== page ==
Tuesday, August 12, 2014
LOS ANGELES (AP) — An attorney for a woman seen on video being repeatedly punched by a California Highway Patrol officer said tests show she had no drugs or alcohol in her system.
Drivers who called 911 before the incident said 51-year-old Marlene Pinnock was barefoot on the shoulder of a Los Angeles freeway or attempting to cross lanes of traffic and appeared high or drunk. One caller said she appeared "loaded."
Attorney Caree Harper said Pinnock has been diagnosed with bipolar disorder and the homeless woman was off her medications for roughly two to three months when the July 1 altercation occurred.
The medication "tends to make you drowsy so she had to regulate when she gets drowsy for safety purposes," Harper said. She added that Pinnock was previously misdiagnosed with a different mental illness and had been failed by the system.
The CHP said Pinnock was endangering herself by walking on Interstate 10 and the officer was trying to restrain her. The agency has pledged a rapid investigation.
CHP spokeswoman Sgt. Melissa Hammond couldn't confirm whether the agency has Pinnock's medical records but said if it did, they wouldn't be released because of the investigation.
The woman whose videotaped beating by a California Highway Patrol officer sparked outrage told The Associated Press on Sunday that she believes the officer was trying to kill her and she wants him fired.
Pinnock recalled being repeatedly punched in the head while being pinned by the officer.
"He grabbed me, he threw me down, he started beating me, he beat me. I felt like he was trying to kill me, beat me to death," Pinnock said.
Pinnock was released from the hospital last week after several weeks of treatment for head injuries, and now, she slurs her speech, Harper said.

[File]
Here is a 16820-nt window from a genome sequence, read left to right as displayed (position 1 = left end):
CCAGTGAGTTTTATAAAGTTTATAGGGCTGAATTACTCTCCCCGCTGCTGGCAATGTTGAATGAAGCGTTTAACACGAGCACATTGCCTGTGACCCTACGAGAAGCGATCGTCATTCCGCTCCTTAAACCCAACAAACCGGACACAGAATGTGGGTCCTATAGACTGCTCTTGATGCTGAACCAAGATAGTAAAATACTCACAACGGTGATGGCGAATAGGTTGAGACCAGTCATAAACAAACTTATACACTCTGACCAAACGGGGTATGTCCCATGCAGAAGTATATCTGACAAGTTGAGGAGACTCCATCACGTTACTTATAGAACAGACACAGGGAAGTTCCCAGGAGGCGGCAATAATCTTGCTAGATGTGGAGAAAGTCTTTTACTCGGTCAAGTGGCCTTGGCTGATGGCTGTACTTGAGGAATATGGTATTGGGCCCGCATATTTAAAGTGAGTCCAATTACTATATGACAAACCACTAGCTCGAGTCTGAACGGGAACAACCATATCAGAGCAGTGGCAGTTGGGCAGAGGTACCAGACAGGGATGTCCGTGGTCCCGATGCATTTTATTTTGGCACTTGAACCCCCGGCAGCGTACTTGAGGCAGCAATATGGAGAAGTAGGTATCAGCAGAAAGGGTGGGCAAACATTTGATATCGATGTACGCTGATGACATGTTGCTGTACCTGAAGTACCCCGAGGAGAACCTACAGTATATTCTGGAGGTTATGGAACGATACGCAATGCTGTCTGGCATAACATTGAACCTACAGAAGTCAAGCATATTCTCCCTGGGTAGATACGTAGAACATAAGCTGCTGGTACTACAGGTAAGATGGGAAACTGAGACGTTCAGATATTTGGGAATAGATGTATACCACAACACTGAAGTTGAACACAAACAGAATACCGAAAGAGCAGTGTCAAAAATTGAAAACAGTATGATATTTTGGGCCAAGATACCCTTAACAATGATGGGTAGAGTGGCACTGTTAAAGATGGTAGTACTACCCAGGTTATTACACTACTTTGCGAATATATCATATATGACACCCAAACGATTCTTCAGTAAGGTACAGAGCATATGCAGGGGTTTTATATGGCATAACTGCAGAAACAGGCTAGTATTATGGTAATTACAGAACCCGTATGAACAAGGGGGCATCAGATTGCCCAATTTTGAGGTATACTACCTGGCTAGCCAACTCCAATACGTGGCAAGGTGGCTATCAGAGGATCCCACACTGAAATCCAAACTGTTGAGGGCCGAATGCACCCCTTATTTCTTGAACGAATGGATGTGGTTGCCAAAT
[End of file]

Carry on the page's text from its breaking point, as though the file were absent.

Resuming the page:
She's suing CHP Commissioner Joe Farrow and Officer Daniel L. Andrew in federal court for civil rights violations. The lawsuit claims excessive force, assault, battery and a violation of her due-process rights.
The CHP won't confirm the identity of the officer, but the agency said he had been on the job for 1 1/2 years and is on desk duty pending completion of the internal investigation. Andrews' name appears in a document related to the encounter.
Farrow met with community and civil rights leaders in Los Angeles multiple times last month and pledged that the investigation will conclude in weeks rather than the usual months.
Pinnock said she had been homeless for the last three to five years, occasionally staying at a shelter, a family member's home or living on the streets.
She said she was on her way to a place frequented by the homeless where she said she could feel safe to fall asleep.
Harper said the area was accessed by walking along the freeway ramp.
She was placed on an involuntary psychiatric hold by Andrew after the encounter, according to a document obtained by the AP.
Andrew said in his report that she was a danger to herself and wrote that "upon contacting the subject she was talking to herself. The subject began telling me 'I want to walk home' and called me 'the devil.' The subject then tried to walk into traffic lanes."
CHP investigators in July served a search warrant for Pinnock's medical records and the clothing she was wearing during the encounter from Los Angeles County-USC Medical Center.
Pinnock is being supported by Harper to keep her off the street and is essentially "starting from scratch," her attorney said.
Pinnock said she's had nightmares about being beaten. However, she was also thankful for the support she's received and said she was indebted to the motorist who stopped to record the incident.
"Without the video my word may have not meant anything," she said.
Tami Abdollah can be reached at http://www.twitter.com/latams.